“This one is The Rolling Stones and probably their classic song ‘Brown Sugar’.”

Wilko Johnson & Roger Daltrey – ‘Going Back Home’ (2014)

“I got cancer, when was it? Five years ago was it? I was told I had less than a year to live – 10 months they said. They said that they couldn’t do anything for me. In fact, this was the beginning of one of the greatest years of my life laughs waiting to die from cancer! Many, many strange things happened to me that year. One of them was that Roger Daltrey got in touch. Roger phoned me and said ‘listen we should make an album together’ and I said ‘we better do it quick!’

“So, this song, I was almost due to die and I’m in the studio working with Roger. Every now and then I used to go for a walk outside – it was out in the country this studio – and look at the stars, look at the trees and think ‘come on, is this weird or what?! I’m making an album with Roger Daltrey, I’m gonna die quite soon and it’s all a bit too much to take in!’ I didn’t die, obviously, because I’m sitting here talking now. My life was saved by Addenbrooke’s hospital. In an 11-hour operation, they removed this tumour from my stomach that weighed three kilograms and it was the size of a melon. They saved my life. Thank you once again Addenbrooke’s hospital and everybody there.”

Ian Dury and the Blockheads – ‘Hit Me with Your Rhythm Stick’ (1978)

“I first encountered Ian Dury when I was in Dr. Feelgood, and he had a band called Kilburn and the High Roads. We used to play the London pub circuit and became good friends with Ian. Dr. Feelgood went on to some considerable success and Ian vanished away and then suddenly re-emerged with his stuff on Stiff Records, particularly with ‘Hit Me with Your Rhythm Stick’, which was a massive hit. One of the glories of this song is in fact the bassline by Norman Watt-Roy. In fact, this bassline is so famous anywhere you go bass players were talking together saying ‘can you play Rhythm Stick?’ Being able to play the ‘Hit Me with Your Rhythm Stick’ bass is the sign of a competent bass player.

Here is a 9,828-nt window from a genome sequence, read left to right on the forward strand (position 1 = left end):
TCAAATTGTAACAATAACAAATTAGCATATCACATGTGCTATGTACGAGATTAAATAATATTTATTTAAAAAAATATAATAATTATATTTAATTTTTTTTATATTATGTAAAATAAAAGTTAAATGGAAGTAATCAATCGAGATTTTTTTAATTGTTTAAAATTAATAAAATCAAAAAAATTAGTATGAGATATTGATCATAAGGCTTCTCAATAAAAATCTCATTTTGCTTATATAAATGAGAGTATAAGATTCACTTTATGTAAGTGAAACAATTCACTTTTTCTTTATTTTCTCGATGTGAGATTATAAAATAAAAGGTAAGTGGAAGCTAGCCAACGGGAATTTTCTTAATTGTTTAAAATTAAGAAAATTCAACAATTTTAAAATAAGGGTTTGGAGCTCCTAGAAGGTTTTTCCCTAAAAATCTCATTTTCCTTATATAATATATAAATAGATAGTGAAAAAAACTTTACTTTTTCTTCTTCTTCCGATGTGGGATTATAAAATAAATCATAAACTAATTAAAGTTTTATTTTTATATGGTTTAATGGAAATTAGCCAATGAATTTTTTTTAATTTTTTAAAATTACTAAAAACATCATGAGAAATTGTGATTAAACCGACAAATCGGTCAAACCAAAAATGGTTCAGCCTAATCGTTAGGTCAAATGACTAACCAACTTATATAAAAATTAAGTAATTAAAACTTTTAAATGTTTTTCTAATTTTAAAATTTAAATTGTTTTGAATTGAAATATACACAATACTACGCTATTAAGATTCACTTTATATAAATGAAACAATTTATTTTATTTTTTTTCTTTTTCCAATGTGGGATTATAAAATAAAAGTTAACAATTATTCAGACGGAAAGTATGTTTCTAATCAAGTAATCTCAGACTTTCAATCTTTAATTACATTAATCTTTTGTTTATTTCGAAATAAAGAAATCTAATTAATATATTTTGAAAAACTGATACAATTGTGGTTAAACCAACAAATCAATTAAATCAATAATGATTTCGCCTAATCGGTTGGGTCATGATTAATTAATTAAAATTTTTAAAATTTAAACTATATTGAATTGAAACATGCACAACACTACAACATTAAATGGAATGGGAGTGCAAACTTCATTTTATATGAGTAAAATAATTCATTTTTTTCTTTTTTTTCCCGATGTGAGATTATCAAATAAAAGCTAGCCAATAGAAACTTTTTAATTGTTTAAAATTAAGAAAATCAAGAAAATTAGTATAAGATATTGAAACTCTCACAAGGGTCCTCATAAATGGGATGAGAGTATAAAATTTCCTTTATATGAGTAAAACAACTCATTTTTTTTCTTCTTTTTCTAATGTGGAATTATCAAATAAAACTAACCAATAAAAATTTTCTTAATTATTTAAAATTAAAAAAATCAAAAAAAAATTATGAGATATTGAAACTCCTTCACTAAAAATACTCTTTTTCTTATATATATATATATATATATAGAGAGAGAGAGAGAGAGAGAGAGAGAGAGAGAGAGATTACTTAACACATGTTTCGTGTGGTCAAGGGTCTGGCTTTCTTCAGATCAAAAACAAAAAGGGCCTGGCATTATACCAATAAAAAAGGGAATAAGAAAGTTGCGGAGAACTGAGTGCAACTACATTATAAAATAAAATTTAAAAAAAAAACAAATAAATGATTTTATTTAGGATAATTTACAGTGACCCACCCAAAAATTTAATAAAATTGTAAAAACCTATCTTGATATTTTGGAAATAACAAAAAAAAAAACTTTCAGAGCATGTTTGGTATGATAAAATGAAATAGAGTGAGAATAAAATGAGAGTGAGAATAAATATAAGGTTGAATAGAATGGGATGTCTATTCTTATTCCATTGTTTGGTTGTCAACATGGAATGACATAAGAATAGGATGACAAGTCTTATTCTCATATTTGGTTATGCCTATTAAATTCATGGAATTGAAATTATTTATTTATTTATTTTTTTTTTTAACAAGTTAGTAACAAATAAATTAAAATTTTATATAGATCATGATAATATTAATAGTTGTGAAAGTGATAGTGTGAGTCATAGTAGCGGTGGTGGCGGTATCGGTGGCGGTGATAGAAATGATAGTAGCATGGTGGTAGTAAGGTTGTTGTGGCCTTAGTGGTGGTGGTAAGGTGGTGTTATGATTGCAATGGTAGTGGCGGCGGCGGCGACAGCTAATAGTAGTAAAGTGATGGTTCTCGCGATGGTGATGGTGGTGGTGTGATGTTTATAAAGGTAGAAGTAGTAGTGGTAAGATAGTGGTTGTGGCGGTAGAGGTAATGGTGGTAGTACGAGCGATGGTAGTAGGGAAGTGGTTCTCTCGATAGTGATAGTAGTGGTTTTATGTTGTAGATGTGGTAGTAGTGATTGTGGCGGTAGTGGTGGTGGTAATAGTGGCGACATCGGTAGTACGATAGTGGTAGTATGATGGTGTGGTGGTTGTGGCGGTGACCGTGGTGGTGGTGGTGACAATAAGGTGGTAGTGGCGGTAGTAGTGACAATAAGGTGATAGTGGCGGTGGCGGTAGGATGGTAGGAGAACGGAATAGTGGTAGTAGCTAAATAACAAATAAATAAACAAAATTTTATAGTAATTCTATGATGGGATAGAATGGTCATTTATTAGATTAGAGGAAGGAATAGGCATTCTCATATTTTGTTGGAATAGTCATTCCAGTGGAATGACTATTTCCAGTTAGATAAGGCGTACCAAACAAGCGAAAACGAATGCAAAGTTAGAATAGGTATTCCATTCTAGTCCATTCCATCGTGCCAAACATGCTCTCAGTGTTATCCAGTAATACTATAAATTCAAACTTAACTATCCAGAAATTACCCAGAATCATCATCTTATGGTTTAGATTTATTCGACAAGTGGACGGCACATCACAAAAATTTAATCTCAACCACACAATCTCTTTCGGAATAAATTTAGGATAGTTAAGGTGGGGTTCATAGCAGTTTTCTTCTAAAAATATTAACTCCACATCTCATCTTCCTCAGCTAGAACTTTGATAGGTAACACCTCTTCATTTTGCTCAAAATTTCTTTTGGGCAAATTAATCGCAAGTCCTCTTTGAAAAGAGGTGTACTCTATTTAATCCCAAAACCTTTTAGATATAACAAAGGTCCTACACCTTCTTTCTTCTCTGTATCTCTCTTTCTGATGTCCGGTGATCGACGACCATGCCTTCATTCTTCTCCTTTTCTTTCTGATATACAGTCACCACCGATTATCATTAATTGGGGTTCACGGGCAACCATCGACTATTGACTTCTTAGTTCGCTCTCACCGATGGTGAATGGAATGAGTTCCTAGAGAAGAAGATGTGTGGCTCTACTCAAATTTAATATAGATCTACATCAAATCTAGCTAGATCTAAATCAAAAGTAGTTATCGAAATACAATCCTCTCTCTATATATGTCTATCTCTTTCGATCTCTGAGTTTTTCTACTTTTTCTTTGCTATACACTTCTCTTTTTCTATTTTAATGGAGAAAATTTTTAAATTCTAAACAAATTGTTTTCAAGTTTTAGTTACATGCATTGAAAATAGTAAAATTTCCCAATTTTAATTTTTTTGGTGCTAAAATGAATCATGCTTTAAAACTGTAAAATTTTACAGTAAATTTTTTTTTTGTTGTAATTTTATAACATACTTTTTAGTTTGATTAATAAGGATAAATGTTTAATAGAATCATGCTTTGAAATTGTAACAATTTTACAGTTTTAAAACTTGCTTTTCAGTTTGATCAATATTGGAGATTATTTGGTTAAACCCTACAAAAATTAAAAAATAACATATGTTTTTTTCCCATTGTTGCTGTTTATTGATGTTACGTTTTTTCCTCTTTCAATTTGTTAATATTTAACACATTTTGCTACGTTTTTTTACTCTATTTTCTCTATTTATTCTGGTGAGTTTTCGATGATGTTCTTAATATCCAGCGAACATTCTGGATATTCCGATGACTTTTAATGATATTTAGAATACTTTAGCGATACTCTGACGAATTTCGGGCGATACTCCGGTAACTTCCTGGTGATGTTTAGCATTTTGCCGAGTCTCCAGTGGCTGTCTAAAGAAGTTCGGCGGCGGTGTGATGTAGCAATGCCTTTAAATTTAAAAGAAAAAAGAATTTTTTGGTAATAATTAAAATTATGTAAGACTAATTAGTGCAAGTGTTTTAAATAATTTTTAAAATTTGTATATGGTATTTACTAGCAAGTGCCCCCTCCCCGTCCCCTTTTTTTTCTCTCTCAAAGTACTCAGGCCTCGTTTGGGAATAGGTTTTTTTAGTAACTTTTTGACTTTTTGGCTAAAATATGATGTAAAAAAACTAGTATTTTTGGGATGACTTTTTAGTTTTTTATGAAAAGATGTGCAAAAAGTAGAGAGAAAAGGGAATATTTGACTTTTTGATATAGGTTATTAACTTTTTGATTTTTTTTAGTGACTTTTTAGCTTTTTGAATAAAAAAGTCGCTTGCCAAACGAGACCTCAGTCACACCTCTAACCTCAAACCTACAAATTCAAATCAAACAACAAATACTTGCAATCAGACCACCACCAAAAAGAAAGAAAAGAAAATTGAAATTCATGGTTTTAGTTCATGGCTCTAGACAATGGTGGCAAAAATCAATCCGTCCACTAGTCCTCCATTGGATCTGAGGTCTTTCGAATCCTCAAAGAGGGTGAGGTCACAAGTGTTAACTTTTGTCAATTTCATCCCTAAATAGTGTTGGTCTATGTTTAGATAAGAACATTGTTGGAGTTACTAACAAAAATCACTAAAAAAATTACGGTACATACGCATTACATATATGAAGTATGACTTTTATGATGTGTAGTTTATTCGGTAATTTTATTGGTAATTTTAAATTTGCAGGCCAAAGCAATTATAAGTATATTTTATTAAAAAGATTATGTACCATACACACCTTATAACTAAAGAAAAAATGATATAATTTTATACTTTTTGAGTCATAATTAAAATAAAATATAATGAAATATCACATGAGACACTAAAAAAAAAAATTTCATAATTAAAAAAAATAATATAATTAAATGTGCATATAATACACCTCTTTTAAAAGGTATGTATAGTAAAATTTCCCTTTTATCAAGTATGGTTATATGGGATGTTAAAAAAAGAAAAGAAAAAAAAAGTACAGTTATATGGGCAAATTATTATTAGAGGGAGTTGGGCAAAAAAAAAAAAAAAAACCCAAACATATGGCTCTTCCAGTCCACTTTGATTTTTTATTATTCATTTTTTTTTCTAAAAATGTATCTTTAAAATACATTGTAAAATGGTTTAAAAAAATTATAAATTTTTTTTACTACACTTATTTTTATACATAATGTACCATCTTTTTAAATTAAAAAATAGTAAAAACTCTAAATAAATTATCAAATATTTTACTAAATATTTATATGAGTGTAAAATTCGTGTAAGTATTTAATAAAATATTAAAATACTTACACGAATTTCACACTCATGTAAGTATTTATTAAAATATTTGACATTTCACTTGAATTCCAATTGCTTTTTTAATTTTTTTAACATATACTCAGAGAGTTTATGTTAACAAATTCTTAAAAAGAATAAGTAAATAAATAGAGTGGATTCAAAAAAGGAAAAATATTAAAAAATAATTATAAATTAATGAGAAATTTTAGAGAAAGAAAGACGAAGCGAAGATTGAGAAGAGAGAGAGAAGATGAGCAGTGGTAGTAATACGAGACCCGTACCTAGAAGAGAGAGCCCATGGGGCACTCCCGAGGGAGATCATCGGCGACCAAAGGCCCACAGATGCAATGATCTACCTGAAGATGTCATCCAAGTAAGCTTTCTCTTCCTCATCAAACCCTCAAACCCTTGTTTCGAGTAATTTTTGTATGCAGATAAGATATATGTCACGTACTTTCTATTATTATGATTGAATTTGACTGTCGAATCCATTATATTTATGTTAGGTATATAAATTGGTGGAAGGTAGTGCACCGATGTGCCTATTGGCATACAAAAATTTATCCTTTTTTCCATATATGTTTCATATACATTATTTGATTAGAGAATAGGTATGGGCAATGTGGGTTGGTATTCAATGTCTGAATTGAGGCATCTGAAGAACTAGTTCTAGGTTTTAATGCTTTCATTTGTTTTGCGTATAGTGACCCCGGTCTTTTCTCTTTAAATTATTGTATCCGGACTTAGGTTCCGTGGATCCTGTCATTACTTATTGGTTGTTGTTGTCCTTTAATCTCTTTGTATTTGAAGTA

“Time went by and there was a particular occasion when Ian goes ‘how are you going?’ and I go ‘aw, I’m fed up. I want to give up!’ Then the next day Ian came to me and says, ‘The Blockheads are in the studio, why don’t you come along and make a record with us?’ And I went ‘YEAH!’ and I thought that bass player! I’d never met him. And I said ‘Yes, I’d love to do that.’ Anyway, I played with Ian Dury and the Blockheads for a couple of years.”

Bob Dylan – ‘Highway 61 Revisisted’ (1965)

“There was a play on BBC television in the 60s called Madhouse on Castle Street (aired on 13th January 1963). It’s legendary because Bob Dylan actually makes an appearance in it. I was watching that play that night and I just remember, I’m sitting there watching this play and I’d just got my guitar – I couldn’t even play or anything, y’know – and there’s a scene in this play with his cap and this guitar, then someone tells him to sing and he sings this song ‘The Swan on the River’ (real name: ‘Ballad of the Gliding Swan’) and the lyrics are quite nightmarish some of them, stabbing people in the head with a carving knife or something. I don’t know what it was, it had this chorus of “The swan on the river goes gliding by” and I’d never seen anything like this! I’m like ‘What is this?!’ It was so intense. I went rushing off into my room and picked up my guitar!

“I’d like to play ‘Highway 61 Revisited’ just because it’s absolutely typical of him at his… the lyrics, the thing rocks like a pig, the band are absolutely great. He goes way beyond people, I mean the first verse is about Abraham and Isaac, it’s a bible story in the first verse of a song: ‘Oh God said to Abraham, “Kill me a son”’. Yeah, I love him still!”